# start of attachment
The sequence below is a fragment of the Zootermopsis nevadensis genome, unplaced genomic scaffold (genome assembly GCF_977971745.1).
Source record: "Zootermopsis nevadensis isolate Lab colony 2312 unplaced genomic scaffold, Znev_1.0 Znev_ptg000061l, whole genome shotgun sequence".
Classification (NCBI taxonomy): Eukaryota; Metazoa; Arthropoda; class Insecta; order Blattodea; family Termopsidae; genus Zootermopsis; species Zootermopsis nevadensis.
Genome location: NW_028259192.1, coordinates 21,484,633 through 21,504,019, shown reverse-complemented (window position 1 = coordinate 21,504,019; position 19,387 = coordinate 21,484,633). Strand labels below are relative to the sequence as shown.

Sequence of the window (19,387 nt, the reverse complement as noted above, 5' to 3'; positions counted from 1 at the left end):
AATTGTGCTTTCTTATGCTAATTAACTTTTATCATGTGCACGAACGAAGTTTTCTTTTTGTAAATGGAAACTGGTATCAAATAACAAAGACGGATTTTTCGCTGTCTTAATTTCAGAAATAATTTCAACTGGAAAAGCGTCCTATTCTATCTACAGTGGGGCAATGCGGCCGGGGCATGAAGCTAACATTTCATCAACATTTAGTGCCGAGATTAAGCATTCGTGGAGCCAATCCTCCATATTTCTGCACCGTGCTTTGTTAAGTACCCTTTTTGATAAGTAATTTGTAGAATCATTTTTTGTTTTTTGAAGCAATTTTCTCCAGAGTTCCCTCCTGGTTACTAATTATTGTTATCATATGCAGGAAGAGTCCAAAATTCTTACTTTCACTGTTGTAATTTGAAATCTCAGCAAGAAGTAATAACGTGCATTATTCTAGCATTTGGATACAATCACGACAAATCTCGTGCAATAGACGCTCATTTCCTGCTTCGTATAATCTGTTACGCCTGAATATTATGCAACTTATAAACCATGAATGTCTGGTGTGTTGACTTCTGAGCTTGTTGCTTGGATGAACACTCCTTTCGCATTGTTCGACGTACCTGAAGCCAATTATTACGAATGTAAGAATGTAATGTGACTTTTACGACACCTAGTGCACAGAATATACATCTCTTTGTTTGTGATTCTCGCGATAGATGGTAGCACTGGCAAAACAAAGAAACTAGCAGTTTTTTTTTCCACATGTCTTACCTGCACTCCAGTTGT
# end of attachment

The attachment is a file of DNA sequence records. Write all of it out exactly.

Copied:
The sequence below is a fragment of the Zootermopsis nevadensis genome, unplaced genomic scaffold (genome assembly GCF_977971745.1).
Source record: "Zootermopsis nevadensis isolate Lab colony 2312 unplaced genomic scaffold, Znev_1.0 Znev_ptg000061l, whole genome shotgun sequence".
Classification (NCBI taxonomy): Eukaryota; Metazoa; Arthropoda; class Insecta; order Blattodea; family Termopsidae; genus Zootermopsis; species Zootermopsis nevadensis.
Genome location: NW_028259192.1, coordinates 21,484,633 through 21,504,019, shown reverse-complemented (window position 1 = coordinate 21,504,019; position 19,387 = coordinate 21,484,633). Strand labels below are relative to the sequence as shown.

Sequence of the window (19,387 nt, the reverse complement as noted above, 5' to 3'; positions counted from 1 at the left end):
AATTGTGCTTTCTTATGCTAATTAACTTTTATCATGTGCACGAACGAAGTTTTCTTTTTGTAAATGGAAACTGGTATCAAATAACAAAGACGGATTTTTCGCTGTCTTAATTTCAGAAATAATTTCAACTGGAAAAGCGTCCTATTCTATCTACAGTGGGGCAATGCGGCCGGGGCATGAAGCTAACATTTCATCAACATTTAGTGCCGAGATTAAGCATTCGTGGAGCCAATCCTCCATATTTCTGCACCGTGCTTTGTTAAGTACCCTTTTTGATAAGTAATTTGTAGAATCATTTTTTGTTTTTTGAAGCAATTTTCTCCAGAGTTCCCTCCTGGTTACTAATTATTGTTATCATATGCAGGAAGAGTCCAAAATTCTTACTTTCACTGTTGTAATTTGAAATCTCAGCAAGAAGTAATAACGTGCATTATTCTAGCATTTGGATACAATCACGACAAATCTCGTGCAATAGACGCTCATTTCCTGCTTCGTATAATCTGTTACGCCTGAATATTATGCAACTTATAAACCATGAATGTCTGGTGTGTTGACTTCTGAGCTTGTTGCTTGGATGAACACTCCTTTCGCATTGTTCGACGTACCTGAAGCCAATTATTACGAATGTAAGAATGTAATGTGACTTTTACGACACCTAGTGCACAGAATATACATCTCTTTGTTTGTGATTCTCGCGATAGATGGTAGCACTGGCAAAACAAAGAAACTAGCAGTTTTTTTTTCCACATGTCTTACCTGCACTCCAGTTGT